Mansa Kankan Musa
Emperor/King of the Great Empire of Mali
The Golden Lion of Mali
Kankan Musa was the Mansa (emperor or king of kings) of the Great Empire of Mali. The Empire of Mali was the largest empire of West Africa, consisting of what are now the nations of Mali, Burkina Faso, Chad, Gambia, Guinea, Mauritania, Niger, Nigeria, and Senegal.
Mansa Musa was renowned for his great wealth and generosity. He is regarded as one of the richest figures in history, with his wealth estimated at 400 billion US dollars.
Decades of peace and prosperity marked the rule of Mansa Musa. The Mali Empire reached a staggering number of more than four hundred cities – all loyal to their beloved emperor. His rule was marked by significant leaps in education, commerce, and artistry.
Mansa Musa was the first Muslim ruler to have ever made the pilgrimage to Mecca –a journey that spanned four thousand miles, and took almost two years from the start of his journey to his return to Mali.
His pilgrimage in 1334 was recorded to have included close to eighty thousand people and a vast amount of gold. Mansa Musa was very generous, giving gold as donations to the poor or as payments for trinkets that he fancied along the way. Rulers of the lands situated on the path of his pilgrimage also received great amounts of gold as gifts – further proving his reputation of having enormous wealth and generosity.
Arriving in Egypt, Mansa Musa gave away so much gold, the sudden influx of gold sent Egypt into economic turmoil. Unknown to the emperor, his generosity caused the devaluation of the coin, which lasted twelve years.
News of Emperor of Mali’s wealth attracted a great number of scholars, merchants, architects, and a multitude of people of varying cultures from Asia, Europe, and other kingdoms of Africa.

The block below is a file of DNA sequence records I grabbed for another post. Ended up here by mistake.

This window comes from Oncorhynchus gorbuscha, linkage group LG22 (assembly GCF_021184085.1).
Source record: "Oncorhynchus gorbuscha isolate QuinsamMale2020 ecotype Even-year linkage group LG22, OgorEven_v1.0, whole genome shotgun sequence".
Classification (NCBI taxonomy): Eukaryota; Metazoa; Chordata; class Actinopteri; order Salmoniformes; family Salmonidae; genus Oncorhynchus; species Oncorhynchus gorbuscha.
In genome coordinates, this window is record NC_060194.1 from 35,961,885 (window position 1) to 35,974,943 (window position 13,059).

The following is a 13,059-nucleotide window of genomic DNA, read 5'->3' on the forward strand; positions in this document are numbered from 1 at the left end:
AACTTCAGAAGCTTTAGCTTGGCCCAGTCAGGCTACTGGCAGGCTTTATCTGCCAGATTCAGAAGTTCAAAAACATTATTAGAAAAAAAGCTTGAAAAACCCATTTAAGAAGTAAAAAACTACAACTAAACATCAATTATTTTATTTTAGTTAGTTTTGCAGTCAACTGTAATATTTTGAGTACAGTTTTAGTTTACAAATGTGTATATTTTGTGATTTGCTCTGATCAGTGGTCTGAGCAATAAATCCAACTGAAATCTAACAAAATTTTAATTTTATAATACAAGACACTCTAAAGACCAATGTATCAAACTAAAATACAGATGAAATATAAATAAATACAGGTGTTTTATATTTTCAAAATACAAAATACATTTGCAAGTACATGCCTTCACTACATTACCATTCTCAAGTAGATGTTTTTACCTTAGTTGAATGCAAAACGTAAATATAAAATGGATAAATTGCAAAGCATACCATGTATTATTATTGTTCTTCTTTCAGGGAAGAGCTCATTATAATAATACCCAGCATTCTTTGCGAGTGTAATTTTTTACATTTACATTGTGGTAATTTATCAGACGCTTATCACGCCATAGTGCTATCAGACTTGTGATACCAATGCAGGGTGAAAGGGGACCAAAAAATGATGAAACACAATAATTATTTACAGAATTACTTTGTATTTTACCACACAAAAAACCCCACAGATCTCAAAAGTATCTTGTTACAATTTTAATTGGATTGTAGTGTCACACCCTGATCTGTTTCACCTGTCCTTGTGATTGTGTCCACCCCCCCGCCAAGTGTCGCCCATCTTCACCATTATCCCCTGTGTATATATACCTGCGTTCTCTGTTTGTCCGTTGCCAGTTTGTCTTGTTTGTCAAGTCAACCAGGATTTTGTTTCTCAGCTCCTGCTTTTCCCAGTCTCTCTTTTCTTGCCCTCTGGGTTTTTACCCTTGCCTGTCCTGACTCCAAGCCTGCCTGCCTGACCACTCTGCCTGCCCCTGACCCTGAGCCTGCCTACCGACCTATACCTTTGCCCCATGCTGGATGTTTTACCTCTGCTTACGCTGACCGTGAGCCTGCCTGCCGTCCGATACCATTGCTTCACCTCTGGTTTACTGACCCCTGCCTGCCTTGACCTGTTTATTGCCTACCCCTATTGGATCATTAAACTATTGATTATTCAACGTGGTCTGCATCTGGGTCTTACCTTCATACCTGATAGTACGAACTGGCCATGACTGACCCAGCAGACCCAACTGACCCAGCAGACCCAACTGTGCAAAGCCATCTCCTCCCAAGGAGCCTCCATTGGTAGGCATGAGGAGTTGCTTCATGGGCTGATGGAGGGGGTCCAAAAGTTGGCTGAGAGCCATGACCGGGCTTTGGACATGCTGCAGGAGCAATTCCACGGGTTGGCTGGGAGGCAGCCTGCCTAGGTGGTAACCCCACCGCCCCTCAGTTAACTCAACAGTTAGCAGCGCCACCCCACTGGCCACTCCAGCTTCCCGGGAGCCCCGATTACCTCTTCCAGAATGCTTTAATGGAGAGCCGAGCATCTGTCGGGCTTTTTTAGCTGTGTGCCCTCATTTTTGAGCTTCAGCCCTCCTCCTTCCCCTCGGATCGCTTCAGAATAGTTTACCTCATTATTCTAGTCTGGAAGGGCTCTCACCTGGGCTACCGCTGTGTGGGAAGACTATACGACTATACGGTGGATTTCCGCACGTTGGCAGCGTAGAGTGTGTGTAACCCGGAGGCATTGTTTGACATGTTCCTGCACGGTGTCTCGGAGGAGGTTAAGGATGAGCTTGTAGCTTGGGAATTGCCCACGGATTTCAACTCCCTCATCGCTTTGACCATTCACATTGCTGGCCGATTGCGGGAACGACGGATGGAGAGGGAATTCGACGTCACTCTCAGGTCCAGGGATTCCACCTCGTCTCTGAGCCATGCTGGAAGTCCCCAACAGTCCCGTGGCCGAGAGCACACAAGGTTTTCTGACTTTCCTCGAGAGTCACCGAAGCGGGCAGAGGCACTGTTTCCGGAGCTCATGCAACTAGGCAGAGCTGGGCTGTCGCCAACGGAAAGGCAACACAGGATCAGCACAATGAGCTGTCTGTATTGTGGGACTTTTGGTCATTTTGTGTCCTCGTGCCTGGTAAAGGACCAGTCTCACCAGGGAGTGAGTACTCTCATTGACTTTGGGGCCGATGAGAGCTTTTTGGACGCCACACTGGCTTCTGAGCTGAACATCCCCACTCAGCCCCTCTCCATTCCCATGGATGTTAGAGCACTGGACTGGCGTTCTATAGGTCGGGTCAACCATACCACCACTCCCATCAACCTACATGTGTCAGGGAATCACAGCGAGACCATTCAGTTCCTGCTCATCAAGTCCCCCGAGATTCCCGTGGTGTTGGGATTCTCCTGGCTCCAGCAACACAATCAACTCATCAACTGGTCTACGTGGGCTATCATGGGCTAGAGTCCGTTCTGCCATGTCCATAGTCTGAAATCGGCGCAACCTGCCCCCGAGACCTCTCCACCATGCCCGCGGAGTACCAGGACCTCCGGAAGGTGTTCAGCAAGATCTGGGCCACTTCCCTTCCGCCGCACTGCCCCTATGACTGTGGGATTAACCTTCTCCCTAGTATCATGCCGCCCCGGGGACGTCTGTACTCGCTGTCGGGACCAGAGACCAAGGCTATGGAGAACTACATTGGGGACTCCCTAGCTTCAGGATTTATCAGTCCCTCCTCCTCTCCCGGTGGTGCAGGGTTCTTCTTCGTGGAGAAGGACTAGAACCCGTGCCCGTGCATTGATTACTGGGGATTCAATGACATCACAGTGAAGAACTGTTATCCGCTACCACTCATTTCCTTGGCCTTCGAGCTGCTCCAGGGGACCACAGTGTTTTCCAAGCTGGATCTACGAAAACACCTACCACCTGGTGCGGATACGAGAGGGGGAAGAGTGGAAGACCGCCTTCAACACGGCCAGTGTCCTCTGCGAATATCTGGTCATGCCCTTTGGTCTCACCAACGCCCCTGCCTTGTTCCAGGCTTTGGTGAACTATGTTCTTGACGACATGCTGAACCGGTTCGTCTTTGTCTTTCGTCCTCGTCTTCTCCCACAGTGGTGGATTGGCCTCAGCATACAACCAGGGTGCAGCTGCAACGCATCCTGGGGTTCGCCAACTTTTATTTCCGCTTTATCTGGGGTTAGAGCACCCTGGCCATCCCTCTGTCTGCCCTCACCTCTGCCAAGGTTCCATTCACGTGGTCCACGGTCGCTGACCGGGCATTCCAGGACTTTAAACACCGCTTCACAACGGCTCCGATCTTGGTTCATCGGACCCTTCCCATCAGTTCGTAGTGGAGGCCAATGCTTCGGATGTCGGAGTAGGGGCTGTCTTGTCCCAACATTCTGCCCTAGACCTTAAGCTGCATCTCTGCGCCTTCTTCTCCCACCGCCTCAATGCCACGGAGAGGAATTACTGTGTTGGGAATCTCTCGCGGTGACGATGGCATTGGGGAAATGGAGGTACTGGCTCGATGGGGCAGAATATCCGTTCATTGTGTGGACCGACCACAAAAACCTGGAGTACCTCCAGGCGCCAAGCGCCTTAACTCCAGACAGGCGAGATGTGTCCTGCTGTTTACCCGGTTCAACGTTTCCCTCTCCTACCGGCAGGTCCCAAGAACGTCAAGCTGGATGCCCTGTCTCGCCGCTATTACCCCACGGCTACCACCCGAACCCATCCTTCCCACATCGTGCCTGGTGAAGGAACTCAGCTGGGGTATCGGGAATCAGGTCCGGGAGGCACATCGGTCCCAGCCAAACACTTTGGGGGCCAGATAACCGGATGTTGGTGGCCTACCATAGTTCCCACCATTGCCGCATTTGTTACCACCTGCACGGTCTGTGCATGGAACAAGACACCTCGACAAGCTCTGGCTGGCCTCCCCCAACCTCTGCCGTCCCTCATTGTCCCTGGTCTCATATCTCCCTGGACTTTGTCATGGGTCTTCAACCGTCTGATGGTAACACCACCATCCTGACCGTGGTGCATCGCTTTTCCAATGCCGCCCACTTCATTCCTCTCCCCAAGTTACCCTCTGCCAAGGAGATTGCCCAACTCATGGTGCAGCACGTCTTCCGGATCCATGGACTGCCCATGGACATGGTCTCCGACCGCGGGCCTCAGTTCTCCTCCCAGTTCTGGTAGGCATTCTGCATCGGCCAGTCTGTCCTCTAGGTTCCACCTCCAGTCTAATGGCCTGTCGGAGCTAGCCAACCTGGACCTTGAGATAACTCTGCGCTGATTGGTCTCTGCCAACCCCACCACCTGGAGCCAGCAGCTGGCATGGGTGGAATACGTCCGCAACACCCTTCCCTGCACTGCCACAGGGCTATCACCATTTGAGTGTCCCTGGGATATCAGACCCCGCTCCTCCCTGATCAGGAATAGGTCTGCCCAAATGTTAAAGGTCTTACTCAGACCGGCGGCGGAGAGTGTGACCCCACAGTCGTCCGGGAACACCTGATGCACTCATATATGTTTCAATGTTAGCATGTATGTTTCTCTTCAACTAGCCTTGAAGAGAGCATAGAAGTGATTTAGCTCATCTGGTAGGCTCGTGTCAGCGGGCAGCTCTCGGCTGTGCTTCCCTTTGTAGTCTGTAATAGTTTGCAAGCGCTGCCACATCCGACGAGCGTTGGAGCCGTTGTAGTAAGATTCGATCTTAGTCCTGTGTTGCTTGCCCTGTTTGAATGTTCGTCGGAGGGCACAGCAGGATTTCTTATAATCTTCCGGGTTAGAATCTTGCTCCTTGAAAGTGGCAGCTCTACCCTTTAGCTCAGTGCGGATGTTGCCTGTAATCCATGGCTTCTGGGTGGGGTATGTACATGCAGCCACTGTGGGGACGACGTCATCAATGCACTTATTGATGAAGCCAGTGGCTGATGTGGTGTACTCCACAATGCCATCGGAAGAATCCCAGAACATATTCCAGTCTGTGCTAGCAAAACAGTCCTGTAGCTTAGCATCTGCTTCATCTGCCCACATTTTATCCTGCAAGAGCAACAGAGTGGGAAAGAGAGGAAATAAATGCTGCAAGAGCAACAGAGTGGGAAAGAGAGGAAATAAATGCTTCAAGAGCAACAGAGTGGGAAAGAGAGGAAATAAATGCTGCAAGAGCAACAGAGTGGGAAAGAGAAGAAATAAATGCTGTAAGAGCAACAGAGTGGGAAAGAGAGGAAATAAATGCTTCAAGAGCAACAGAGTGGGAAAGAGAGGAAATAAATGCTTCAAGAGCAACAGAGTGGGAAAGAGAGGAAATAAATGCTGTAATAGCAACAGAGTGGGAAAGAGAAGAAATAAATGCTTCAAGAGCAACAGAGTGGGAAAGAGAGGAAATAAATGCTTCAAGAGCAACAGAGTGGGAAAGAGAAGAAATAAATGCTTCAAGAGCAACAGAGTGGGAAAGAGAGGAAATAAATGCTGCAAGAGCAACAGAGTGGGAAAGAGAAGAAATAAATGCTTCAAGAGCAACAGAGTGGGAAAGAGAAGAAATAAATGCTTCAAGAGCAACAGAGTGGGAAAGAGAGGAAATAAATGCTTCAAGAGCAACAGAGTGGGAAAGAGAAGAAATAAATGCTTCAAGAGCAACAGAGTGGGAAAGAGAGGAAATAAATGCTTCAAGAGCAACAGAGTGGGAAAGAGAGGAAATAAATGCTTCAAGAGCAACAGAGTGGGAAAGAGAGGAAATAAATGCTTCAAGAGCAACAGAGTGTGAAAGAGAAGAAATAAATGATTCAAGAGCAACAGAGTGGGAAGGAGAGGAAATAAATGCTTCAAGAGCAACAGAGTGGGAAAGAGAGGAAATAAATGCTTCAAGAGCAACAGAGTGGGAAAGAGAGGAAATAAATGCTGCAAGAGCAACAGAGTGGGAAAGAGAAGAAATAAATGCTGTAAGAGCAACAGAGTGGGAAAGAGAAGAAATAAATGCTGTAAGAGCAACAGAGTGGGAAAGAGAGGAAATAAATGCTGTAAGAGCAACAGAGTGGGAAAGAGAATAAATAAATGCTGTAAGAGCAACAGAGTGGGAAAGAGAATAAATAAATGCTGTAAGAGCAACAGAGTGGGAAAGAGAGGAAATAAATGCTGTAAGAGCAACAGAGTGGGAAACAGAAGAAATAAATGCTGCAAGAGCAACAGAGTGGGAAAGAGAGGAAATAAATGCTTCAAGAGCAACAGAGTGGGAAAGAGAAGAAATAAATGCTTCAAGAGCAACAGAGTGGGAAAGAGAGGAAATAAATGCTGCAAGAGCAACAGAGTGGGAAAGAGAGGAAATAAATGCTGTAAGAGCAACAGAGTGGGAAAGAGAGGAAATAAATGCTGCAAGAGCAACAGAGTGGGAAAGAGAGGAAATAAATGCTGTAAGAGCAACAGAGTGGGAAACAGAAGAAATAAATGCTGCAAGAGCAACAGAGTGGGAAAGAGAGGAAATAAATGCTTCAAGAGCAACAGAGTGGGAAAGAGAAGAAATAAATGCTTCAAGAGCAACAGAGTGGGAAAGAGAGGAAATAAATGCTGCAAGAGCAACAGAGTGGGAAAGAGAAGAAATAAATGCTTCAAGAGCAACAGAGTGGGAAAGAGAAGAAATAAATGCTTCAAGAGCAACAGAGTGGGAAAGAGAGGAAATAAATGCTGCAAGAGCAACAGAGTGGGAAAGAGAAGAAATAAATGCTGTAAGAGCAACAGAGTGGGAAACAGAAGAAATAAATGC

Malian cities prospered and became centers knowledge and education. A great monumental palace was constructed in the capital city of Niani designed by the architect Ishaq El Teudjin. Universites were built in Djenne, Segou, and Niani.
Architects from Spain, and Cairo built a grand palace in Timbuktu. The great Djinguereber Mosque was built by the architect Abu Es Haq es Saheli, who was paid 200 kg of gold. The Sankore Madrasah (University of Sankore) received great improvements in structure as well as instructors and staff.
The University of Sankore became a notable center of learning and culture. The university housed around 25,000 students and had the largest collection of books in Africa. The quality of instruction at Sankore was said to be superior to many other Islamic centers, drawing Muslim scholars from around Africa and the Middle East to Timbuktu.
Mansa Musa’s actions and achievements brought attention to Africa – proving that Africa could stand shoulder to shoulder with the world. His name spread across Europe and Asia, giving people a glimpse of African wealth and culture. This lead to increased commerce, a boom in the fields of arts and architecture, and a higher quality of education for the people of Mali.